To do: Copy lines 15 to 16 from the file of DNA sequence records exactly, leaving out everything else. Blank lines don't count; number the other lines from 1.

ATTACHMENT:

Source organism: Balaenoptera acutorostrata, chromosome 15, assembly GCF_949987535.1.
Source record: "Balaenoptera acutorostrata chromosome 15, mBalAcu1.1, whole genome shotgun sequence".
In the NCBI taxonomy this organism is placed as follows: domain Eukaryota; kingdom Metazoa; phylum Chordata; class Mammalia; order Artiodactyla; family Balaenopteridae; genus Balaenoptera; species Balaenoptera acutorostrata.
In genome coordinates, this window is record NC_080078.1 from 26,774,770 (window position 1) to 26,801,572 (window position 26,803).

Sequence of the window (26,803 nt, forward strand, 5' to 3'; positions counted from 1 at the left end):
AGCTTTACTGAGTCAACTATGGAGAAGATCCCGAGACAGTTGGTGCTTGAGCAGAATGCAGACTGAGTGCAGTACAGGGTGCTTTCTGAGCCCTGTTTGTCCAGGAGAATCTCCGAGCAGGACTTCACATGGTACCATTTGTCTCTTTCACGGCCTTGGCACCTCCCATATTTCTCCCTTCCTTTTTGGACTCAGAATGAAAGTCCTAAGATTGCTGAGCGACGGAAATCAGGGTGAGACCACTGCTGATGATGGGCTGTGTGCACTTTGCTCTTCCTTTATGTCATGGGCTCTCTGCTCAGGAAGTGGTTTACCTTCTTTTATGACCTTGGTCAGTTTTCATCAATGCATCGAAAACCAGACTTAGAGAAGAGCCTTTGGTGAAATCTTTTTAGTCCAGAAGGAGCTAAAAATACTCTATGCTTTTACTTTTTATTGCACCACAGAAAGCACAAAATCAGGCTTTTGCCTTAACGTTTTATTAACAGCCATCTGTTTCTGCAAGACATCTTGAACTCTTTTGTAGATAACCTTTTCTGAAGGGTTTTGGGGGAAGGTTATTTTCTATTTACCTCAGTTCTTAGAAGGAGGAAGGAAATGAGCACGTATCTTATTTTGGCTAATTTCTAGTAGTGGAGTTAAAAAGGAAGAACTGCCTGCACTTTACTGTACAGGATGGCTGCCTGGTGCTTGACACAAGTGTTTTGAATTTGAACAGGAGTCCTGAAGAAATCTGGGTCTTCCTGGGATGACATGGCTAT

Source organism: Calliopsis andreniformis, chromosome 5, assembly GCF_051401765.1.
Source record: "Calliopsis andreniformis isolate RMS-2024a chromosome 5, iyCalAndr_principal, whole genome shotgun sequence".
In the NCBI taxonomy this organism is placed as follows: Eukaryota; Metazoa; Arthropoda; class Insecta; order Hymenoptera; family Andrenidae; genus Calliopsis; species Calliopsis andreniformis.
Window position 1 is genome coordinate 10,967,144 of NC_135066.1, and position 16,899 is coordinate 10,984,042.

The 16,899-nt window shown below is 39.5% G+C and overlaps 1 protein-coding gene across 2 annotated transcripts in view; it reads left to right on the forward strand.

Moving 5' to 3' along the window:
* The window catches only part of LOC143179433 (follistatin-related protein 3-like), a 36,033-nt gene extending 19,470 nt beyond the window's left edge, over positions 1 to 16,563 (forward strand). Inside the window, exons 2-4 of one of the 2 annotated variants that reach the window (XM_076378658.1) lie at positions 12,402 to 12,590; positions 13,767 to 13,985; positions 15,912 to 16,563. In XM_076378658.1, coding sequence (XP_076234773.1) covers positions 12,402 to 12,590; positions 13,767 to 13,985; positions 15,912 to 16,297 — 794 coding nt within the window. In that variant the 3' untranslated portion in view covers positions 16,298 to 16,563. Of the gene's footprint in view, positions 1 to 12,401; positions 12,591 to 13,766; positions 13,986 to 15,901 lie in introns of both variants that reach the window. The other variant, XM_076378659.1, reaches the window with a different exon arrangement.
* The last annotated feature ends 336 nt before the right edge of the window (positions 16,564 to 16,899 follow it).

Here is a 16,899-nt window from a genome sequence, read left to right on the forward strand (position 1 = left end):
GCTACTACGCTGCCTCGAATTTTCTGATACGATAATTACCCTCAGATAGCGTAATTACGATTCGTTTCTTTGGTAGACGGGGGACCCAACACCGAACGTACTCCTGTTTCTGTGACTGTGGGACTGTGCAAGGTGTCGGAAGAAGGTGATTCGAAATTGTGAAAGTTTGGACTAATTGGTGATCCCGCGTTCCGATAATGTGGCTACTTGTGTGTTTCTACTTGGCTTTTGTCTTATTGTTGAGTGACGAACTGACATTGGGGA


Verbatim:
Here is a 16,899-nt window from a genome sequence, read left to right on the forward strand (position 1 = left end):
GCTACTACGCTGCCTCGAATTTTCTGATACGATAATTACCCTCAGATAGCGTAATTACGATTCGTTTCTTTGGTAGACGGGGGACCCAACACCGAACGTACTCCTGTTTCTGTGACTGTGGGACTGTGCAAGGTGTCGGAAGAAGGTGATTCGAAATTGTGAAAGTTTGGACTAATTGGTGATCCCGCGTTCCGATAATGTGGCTACTTGTGTGTTTCTACTTGGCTTTTGTCTTATTGTTGAGTGACGAACTGACATTGGGGA